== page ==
A criminal mastermind known as The Crimson Ghost is out to steal a device called the Cyclotrode, which can short-circuit all electrical current on the planet.
The Crimson Ghost
Chapter 09: Blazing Fury
He’s done it again! Duncan escapes death again! Just when we think he has fallen into a generator and exploded into a flash of light, he merely uses his powerful abs to roll off the side. And, he quickly grabs a gun to capture Ash. Hearing this, the Crimson Ghost orders Diana to remove her collar. Duncan sees this and Ash quickly gives a smooth kung-fu chop, knocking the gun from Duncan’s hand, allowing Ash to make his escape. Duncan prevents Diana from removing the collar by knocking her out with a bottle of what could only possibly be Chloratine. Duncan gets Diana to the hospital to administer a powerful counteractive drug, then on to his lab to perform a procedure to remove the collar, along with the help of Dr. Gage. But little does Duncan know that it isn’t Dr. Gage at all. It’s Ash in a smooth disguise! Luckily, Duncan tells Dr. Gage that the power must be maintained at all times for the magnetic device to work on Diana’s collar, and not-so-luckily, it happens to be plugged into an outlet right behind Ash. The procedure begins and the magnetic device is working. But Ash pulls back and kicks the plug out of the socket. KA-BLAMO!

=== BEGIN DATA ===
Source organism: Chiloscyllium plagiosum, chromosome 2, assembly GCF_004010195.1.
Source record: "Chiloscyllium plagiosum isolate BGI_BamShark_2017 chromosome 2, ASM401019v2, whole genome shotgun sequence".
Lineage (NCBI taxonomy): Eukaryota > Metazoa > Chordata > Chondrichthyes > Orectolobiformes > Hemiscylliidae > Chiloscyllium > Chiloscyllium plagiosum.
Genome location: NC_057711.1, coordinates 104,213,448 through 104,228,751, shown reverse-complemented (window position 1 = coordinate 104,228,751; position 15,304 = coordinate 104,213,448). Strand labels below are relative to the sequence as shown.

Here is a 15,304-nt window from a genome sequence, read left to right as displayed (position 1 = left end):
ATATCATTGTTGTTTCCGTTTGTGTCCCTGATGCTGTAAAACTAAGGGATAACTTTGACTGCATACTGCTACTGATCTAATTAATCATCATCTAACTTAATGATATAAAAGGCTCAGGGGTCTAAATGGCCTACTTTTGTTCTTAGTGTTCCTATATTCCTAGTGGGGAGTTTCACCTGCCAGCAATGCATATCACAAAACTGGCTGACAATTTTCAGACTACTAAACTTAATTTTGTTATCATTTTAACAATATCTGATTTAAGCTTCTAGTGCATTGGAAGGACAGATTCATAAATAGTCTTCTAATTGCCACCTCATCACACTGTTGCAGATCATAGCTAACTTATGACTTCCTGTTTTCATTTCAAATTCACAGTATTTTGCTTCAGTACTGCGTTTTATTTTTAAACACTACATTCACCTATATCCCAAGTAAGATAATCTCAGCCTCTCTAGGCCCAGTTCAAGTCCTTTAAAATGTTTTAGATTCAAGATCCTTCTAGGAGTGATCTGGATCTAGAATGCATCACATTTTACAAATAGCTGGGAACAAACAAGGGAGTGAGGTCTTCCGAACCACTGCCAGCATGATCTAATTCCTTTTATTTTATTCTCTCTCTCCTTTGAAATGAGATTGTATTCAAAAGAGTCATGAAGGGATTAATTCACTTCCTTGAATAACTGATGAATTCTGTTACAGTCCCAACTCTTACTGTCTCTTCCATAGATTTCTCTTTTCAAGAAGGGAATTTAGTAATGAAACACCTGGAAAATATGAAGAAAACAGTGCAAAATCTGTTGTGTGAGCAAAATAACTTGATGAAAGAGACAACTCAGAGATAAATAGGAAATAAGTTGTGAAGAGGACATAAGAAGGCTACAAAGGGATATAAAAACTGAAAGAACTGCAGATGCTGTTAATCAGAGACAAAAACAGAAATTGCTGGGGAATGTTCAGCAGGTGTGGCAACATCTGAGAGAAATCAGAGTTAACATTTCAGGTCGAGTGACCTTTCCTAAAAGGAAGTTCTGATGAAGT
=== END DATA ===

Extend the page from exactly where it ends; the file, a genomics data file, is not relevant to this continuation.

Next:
One of the most entertaining serials to be released by Republic Pictures, this mystery employed yet another inscrutable invention, a counter atomic device known as Cyclotrode X, sought after by yet another cloaked villain, The Crimson Ghost of the title. But just like the well-known criminologist Duncan Richards (Charles Quigley) and his lovely assistant Diana Farnsworth (Linda Stirling), the Saturday Matinee kids had a tough job spotting the person hiding behind the hideous disguise. The studio took no chances this time and ingeniously cast stunt-man Bud Geary to embody the villain while several actors supplied the voice, including I. Stanford Jolley, whose role was minor but who received fourth-billing and was therefore highly suspect. When The Crimson Ghost was unmasked in the 12th and final chapter, he proved to be yet another actor, Joseph Forte, who had enacted a character seemingly above suspicion. Instead of feeling cheated, however, the young target audience subconsciously enjoyed the above-average writing and fine direction by the talented William Witney and Fred C. Brannon, and no one complained. Quigley and Stirling were at the top of their serial game, and to the bemused surprise of more recent viewers, television’s Lone Ranger, Clayton Moore, played one of the master villain’s henchmen, a cold-hearted gangster. The Crimson Ghost was also released in an edited feature version, retitled Cyclotrode. In 1966, yet another edited version was given the title Cyclotrode X.
Cast and Crew:
* Charles Quigley
* Linda Stirling
* Clayton Moore
# Writers: Albert DeMond, Basil Dickey
# Director: Fred C. Brannon, William Witney
Production Company: Republic Pictures
Original Air Date: 1946
Audio & Video: Mono – Released in Black and White (Colorized version)
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Filed Under: The Crimson Ghost